“All of us at Capitol are excited about Dr. Sims’s leadership and the path forward which he is charting for the university,” Bunnell-Rhyne said. “The university is growing and evolving.”

The day’s events will, in addition to the investiture ceremony, include the official opening of the university’s new frisbee golf course. A luncheon will be held following the ceremony. During the afternoon, the Student Leadership Advisory Board (S-LAB) will host a celebratory event for students.

For more information on the Investiture and the day’s events, including an itinerary and more on Dr. Sims, please visit Current students need not RSVP.

We hope you can join us on April 20th!


Posted by Anonymous (not verified) on 21 Mar 2018

Hector Santiago, Cybersecurity Program AlumniDr. Hector Santiago earned his doctorate in cybersecurity in 2014, with a dissertation that built on his telecommunications background and explored new approaches to analyzing cyber attacks. It was not his first time at Capitol; Dr. Santiago also holds a master’s degree from the university in telecommunications and information systems management. Among many other professional accomplishments, Dr. Santiago devised a non-forensic attribution methodology (NFAM) which is used by the Department of Homeland Security (DHS) to track down anonymous cyber adversaries. He also played a key role in building the database used by the DHS for identifying cyber threats to federal agencies.

In addition to his government service as part of the DHS, Dr Santiago is also a regular contributor to Homeland Security Today.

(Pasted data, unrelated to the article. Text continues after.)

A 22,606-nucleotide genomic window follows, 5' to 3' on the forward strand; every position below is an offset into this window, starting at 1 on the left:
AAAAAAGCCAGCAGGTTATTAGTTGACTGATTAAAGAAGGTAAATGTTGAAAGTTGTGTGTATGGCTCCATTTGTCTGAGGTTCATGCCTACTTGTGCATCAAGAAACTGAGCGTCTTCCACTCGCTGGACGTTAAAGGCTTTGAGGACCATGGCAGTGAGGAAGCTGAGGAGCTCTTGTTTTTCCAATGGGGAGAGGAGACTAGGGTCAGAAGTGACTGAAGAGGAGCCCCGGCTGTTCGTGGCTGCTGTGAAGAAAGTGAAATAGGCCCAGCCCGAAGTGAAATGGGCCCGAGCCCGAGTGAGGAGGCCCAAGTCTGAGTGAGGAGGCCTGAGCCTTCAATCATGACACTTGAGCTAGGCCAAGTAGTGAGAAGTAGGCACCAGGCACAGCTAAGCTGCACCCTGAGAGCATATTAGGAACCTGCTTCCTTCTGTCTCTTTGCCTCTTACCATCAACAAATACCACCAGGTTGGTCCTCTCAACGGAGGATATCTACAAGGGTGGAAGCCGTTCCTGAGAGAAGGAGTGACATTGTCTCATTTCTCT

How did you first become involved in the cybersecurity field?

I was enlisted for nine years in the Army as a signals intelligence professional. As a result, I became very familiar with signals intelligence and telecommunications, and decided this was what I wanted to do after retiring from the military and transitioning to a civilian career. And it seemed to me that the smartest choice was for my career to take on more of a cybersecurity aspect.

Telecommunications is about how things are supposed to work – how devices are supposed to talk to each other, for instance. A telecommunications professional focuses on the expected outcomes. Cybersecurity is about how malicious actors can manipulate systems and devices to get an unintended outcome. These two areas – cybersecurity and telecommunications – are both continually evolving, but at different speeds. So, for instance, a rapid increase in processing speed, allowing a decrease in latency with regard to data transmission, might also constitute a variable which adversaries can use to their advantage.

In telecommunications, the guiding principle often amounts to “as long as everything works the way we expect it to work, things are fine.” The cybersecurity perspective is “no, at that same moment someone is doing something with your device that you did not intend and will harm you in ways you cannot possibly imagine.”

What do you find most interesting about the cybersecurity field?

Intelligence about cybersecurity supports a lot of policy making. Cyber is a hot button topic right  now, with policy being put forward at the highest levels based on the work done by analysts. I go to work every day with the knowledge that a project I’m involved with may well help shape national policy, and that’s exciting and rewarding.

What are some of the top-priority concerns with regard to cybersecurity?